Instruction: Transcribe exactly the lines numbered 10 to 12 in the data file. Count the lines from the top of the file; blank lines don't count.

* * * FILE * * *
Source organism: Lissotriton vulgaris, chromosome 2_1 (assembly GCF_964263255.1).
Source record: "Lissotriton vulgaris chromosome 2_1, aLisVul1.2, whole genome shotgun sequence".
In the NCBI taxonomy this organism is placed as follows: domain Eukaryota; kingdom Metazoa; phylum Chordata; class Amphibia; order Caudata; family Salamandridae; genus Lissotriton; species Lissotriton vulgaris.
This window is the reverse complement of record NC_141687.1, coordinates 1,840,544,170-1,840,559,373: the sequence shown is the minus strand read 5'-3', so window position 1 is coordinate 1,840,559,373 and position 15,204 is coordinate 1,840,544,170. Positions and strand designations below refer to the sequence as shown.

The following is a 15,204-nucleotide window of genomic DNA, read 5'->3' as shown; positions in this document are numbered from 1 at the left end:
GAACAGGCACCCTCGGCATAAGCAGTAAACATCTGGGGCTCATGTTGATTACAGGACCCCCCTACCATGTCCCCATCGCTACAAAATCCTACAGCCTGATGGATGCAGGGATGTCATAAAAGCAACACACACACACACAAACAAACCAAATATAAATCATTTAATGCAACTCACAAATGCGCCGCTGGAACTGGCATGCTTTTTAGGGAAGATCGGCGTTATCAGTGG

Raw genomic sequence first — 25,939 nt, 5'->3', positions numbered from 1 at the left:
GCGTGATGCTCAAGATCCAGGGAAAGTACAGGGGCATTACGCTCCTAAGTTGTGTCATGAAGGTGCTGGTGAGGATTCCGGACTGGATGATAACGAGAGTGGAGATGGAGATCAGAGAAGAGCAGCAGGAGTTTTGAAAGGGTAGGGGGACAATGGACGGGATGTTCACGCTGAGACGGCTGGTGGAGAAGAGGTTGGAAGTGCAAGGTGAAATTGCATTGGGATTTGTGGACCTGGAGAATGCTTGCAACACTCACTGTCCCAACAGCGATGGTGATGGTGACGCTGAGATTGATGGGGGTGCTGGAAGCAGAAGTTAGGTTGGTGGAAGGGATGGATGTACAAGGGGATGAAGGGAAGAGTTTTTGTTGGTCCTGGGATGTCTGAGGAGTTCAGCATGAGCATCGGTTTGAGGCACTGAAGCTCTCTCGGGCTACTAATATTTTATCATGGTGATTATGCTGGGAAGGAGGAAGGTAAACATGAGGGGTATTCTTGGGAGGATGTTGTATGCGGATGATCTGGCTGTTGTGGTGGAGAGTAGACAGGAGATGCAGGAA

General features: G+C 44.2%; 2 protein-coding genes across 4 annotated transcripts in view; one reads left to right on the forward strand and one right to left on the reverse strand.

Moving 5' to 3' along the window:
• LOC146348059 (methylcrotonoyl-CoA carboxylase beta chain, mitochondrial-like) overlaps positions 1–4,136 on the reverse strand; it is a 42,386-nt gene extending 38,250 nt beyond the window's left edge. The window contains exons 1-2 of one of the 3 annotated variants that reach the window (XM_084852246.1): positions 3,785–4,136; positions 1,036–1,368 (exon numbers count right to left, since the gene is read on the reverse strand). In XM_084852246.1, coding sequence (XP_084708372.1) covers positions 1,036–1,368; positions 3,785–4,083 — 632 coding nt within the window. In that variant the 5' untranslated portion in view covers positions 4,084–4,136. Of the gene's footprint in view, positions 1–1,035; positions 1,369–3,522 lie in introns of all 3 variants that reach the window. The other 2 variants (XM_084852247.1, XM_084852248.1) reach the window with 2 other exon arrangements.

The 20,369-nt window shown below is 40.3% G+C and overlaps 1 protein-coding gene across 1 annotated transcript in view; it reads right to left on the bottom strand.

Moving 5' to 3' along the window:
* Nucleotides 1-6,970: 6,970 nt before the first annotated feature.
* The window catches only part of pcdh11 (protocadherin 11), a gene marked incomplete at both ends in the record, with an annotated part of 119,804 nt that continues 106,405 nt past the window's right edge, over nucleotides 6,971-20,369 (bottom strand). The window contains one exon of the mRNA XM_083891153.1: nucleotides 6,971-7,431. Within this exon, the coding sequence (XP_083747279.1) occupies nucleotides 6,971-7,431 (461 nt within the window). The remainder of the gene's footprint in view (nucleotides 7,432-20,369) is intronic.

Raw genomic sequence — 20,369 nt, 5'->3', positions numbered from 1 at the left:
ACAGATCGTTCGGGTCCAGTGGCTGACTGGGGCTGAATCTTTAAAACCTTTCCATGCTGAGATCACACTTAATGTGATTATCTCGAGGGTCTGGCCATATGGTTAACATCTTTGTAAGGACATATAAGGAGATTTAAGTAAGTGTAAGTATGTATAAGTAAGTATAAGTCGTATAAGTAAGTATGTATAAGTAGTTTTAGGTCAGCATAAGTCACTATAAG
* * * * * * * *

Moving 5' to 3' along the window:
• LOC146348059 (methylcrotonoyl-CoA carboxylase beta chain, mitochondrial-like) overlaps positions 1–4,136 on the reverse strand; it is a 42,386-nt gene extending 38,250 nt beyond the window's left edge. The window contains exons 1-2 of one of the 3 annotated variants that reach the window (XM_084852246.1): positions 3,785–4,136; positions 1,036–1,368 (exon numbers count right to left, since the gene is read on the reverse strand). In XM_084852246.1, coding sequence (XP_084708372.1) covers positions 1,036–1,368; positions 3,785–4,083 — 632 coding nt within the window. In that variant the 5' untranslated portion in view covers positions 4,084–4,136. Of the gene's footprint in view, positions 1–1,035; positions 1,369–3,522 lie in introns of all 3 variants that reach the window. The other 2 variants (XM_084852247.1, XM_084852248.1) reach the window with 2 other exon arrangements.

The 20,369-nt window shown below is 40.3% G+C and overlaps 1 protein-coding gene across 1 annotated transcript in view; it reads right to left on the bottom strand.